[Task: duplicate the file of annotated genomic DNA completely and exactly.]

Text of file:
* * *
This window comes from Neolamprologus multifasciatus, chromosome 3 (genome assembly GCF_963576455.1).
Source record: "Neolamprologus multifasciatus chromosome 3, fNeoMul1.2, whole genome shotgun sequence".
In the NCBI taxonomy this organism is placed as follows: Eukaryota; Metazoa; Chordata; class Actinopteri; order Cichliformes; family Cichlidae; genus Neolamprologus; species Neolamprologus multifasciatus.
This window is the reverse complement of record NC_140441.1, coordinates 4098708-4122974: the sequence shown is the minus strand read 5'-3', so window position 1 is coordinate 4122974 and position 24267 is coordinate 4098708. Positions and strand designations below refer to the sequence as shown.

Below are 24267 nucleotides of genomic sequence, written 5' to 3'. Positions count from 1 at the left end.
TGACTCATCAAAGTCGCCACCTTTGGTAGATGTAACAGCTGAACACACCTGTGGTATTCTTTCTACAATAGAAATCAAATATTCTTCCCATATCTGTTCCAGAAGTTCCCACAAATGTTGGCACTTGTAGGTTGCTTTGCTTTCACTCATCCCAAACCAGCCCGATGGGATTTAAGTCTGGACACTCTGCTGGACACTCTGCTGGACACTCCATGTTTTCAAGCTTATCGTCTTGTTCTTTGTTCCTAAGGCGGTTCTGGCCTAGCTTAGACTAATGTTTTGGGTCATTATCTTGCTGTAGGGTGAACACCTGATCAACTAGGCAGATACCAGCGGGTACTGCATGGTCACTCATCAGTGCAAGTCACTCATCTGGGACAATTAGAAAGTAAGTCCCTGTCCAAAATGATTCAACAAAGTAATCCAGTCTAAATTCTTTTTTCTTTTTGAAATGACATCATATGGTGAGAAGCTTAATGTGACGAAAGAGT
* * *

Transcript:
This window comes from Neolamprologus multifasciatus, chromosome 3 (genome assembly GCF_963576455.1).
Source record: "Neolamprologus multifasciatus chromosome 3, fNeoMul1.2, whole genome shotgun sequence".
In the NCBI taxonomy this organism is placed as follows: Eukaryota; Metazoa; Chordata; class Actinopteri; order Cichliformes; family Cichlidae; genus Neolamprologus; species Neolamprologus multifasciatus.
This window is the reverse complement of record NC_140441.1, coordinates 4098708-4122974: the sequence shown is the minus strand read 5'-3', so window position 1 is coordinate 4122974 and position 24267 is coordinate 4098708. Positions and strand designations below refer to the sequence as shown.

Below are 24267 nucleotides of genomic sequence, written 5' to 3'. Positions count from 1 at the left end.
TGACTCATCAAAGTCGCCACCTTTGGTAGATGTAACAGCTGAACACACCTGTGGTATTCTTTCTACAATAGAAATCAAATATTCTTCCCATATCTGTTCCAGAAGTTCCCACAAATGTTGGCACTTGTAGGTTGCTTTGCTTTCACTCATCCCAAACCAGCCCGATGGGATTTAAGTCTGGACACTCTGCTGGACACTCTGCTGGACACTCCATGTTTTCAAGCTTATCGTCTTGTTCTTTGTTCCTAAGGCGGTTCTGGCCTAGCTTAGACTAATGTTTTGGGTCATTATCTTGCTGTAGGGTGAACACCTGATCAACTAGGCAGATACCAGCGGGTACTGCATGGTCACTCATCAGTGCAAGTCACTCATCTGGGACAATTAGAAAGTAAGTCCCTGTCCAAAATGATTCAACAAAGTAATCCAGTCTAAATTCTTTTTTCTTTTTGAAATGACATCATATGGTGAGAAGCTTAATGTGACGAAAGAGT